“You miss 100% of the shots you don’t take.” – Wayne Gretzky, highest scoring hockey player of all time.
If you know people, you have a network. And that network has a ton of value. Nearly every job I’ve ever received has been through a connection, including the one that launched my career in the insurance industry. I’ve helped dozens of friends and acquaintances find work simply by forwarding their resumes to friends in various industries or by recommending them to managers and colleagues. When I was a hiring manager, I was always on the lookout for acquaintances and other connections, as I found it to be the easiest way to find talent. If you’re looking for work, it is vitally important that you get your network on board. You’ll be surprised at the amount of assistance your friends, family members, acquaintances and social media connections can provide. Here’s how.
1. Tell everyone you’re looking for work
Well, don’t tell your current employer that you’re looking for work, and you might want to avoid telling your coworkers, but do tell everyone else. Don’t be shy. You have lots of opportunities to talk to people about what you’re up to, so be sure to say that you’re looking for a new job. Don’t leave out any details. Explain what industry you’re in, what your background is, what you want to get into and why. It will amaze you how many people will respond with, “Oh that’s great! Send me your resume.” Or, “let me give you my friend’s email I know her company is hiring people with your skills.” Keep track of all of these connections, and then follow through
2. Take every opportunity
Once you’ve got a few connections established, make sure to follow up with them. If you’ve been given a few business cards, email each of those contacts. If a family member told you they’d send out your resume, remind them to do so and ask for confirmation that they have. It’s important to nudge your connections to follow through with their promises. It shows that you’re serious and it ensures that your resume gets seen by the right eyes. Also, take every opportunity. Even if you feel like you don’t have the qualifications for a certain job, or you don’t want to to work for a certain company or the location isn’t ideal, apply anyway. You can always turn down an offer, but you can’t get an offer without applying.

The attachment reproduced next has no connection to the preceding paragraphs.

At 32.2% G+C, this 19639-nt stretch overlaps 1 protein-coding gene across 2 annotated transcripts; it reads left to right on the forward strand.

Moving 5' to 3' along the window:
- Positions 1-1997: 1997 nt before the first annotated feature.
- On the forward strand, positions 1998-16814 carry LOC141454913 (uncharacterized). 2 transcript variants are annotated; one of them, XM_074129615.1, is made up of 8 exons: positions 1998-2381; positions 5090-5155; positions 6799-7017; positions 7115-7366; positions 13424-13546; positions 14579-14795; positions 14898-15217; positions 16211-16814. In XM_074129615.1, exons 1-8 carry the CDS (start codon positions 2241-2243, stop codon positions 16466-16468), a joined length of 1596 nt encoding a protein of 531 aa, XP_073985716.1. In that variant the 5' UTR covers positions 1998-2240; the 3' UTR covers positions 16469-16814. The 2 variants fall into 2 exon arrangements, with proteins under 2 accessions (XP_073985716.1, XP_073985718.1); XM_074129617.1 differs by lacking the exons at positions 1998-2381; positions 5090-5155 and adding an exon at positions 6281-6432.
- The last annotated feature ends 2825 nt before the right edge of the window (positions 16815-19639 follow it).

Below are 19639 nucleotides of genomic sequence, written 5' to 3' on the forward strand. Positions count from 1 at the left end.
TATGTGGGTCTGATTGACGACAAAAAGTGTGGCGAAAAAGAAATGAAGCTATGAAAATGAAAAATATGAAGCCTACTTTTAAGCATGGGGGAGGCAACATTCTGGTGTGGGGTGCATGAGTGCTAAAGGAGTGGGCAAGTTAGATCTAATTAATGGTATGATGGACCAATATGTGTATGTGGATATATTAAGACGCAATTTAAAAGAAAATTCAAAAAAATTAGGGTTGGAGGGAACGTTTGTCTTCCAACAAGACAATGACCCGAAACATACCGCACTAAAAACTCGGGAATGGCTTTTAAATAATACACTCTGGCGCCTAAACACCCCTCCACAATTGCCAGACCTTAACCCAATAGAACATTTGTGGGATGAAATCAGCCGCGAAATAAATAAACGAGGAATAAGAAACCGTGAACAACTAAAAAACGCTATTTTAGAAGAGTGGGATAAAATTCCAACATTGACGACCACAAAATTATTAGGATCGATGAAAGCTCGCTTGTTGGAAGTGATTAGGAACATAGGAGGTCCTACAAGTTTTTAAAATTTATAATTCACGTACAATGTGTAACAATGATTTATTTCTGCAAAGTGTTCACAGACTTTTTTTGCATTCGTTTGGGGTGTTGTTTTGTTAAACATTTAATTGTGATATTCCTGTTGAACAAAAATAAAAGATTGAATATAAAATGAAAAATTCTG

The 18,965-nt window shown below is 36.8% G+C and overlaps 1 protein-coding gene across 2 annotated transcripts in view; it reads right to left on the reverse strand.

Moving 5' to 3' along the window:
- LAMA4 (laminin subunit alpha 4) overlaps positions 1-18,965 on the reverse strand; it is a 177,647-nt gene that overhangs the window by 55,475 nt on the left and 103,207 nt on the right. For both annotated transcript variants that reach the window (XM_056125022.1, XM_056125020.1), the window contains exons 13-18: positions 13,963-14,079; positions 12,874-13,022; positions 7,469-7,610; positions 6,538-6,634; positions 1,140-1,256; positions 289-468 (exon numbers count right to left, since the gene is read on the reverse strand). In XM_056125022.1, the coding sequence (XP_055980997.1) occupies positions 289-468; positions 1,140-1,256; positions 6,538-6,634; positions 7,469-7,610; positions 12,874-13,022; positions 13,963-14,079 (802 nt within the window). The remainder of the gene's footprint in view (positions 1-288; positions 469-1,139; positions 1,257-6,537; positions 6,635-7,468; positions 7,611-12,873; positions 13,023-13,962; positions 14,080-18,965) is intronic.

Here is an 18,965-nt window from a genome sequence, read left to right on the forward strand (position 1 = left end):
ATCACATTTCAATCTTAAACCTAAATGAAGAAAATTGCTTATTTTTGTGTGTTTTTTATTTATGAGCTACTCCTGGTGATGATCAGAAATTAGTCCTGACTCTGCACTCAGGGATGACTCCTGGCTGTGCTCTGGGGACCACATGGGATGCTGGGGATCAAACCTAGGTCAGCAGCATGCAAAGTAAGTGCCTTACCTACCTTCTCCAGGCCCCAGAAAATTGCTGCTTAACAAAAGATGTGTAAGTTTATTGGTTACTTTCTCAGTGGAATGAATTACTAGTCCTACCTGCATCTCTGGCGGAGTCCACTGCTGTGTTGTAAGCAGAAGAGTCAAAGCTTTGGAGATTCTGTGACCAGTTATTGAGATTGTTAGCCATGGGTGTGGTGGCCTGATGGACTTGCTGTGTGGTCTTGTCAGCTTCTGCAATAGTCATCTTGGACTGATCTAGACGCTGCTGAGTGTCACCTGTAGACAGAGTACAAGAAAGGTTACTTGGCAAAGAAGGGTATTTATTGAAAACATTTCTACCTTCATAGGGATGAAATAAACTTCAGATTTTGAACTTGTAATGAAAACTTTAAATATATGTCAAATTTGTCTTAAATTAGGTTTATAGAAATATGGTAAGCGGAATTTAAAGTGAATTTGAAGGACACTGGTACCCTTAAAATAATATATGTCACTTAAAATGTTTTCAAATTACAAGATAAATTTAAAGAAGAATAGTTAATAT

3. Use social media
Take a look at what your Facebook and LinkedIn connections are doing and don’t be afraid to message them. If you see that a connection works for a company that interests you, send them a quick message saying that you’re looking for work and ask if their company is hiring. If they don’t get back to you, no harm done. Just move on to the next connection. However, I’ve done this many times and have always gotten a response. In my experience, people are happy to help. Having said that, you might want to avoid posting status updates or tweeting that you’re looking for work, in case you don’t want your current employer to see. But direct messaging your existing contacts is a great way to leverage your social connections. Also, remember that people are way less likely to respond to mass messages. Message each connection individually with something like,
“Hi [name], how have you been doing? I see that you’re working for [company] now and I’ve actually been hoping to get into that industry. Do you know if they’re hiring? If they are I’d love to send you my resume if that’s ok. Let me know. Many thanks!”
Keep the message short and to the point. Be direct and polite and you’ll be more likely to get a response.
Leveraging your network keeps your resume from getting lost in the shuffle. It provides a human connection with potential employers that makes them far more likely to notice you. You’ve got a ton of connections in person and online, at least one of them can help you find your next job. But you don’t know until you ask.